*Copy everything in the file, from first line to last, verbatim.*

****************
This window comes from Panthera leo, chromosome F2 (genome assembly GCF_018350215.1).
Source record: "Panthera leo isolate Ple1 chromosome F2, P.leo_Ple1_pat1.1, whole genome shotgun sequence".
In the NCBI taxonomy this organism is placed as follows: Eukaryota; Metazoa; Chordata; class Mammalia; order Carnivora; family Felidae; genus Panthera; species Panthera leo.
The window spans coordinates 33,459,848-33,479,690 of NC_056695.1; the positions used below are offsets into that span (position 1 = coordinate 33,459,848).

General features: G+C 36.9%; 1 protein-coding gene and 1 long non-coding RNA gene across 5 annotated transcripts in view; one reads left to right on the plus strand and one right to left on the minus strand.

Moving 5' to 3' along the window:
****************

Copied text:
This window comes from Panthera leo, chromosome F2 (genome assembly GCF_018350215.1).
Source record: "Panthera leo isolate Ple1 chromosome F2, P.leo_Ple1_pat1.1, whole genome shotgun sequence".
In the NCBI taxonomy this organism is placed as follows: Eukaryota; Metazoa; Chordata; class Mammalia; order Carnivora; family Felidae; genus Panthera; species Panthera leo.
The window spans coordinates 33,459,848-33,479,690 of NC_056695.1; the positions used below are offsets into that span (position 1 = coordinate 33,459,848).

General features: G+C 36.9%; 1 protein-coding gene and 1 long non-coding RNA gene across 5 annotated transcripts in view; one reads left to right on the plus strand and one right to left on the minus strand.

Moving 5' to 3' along the window: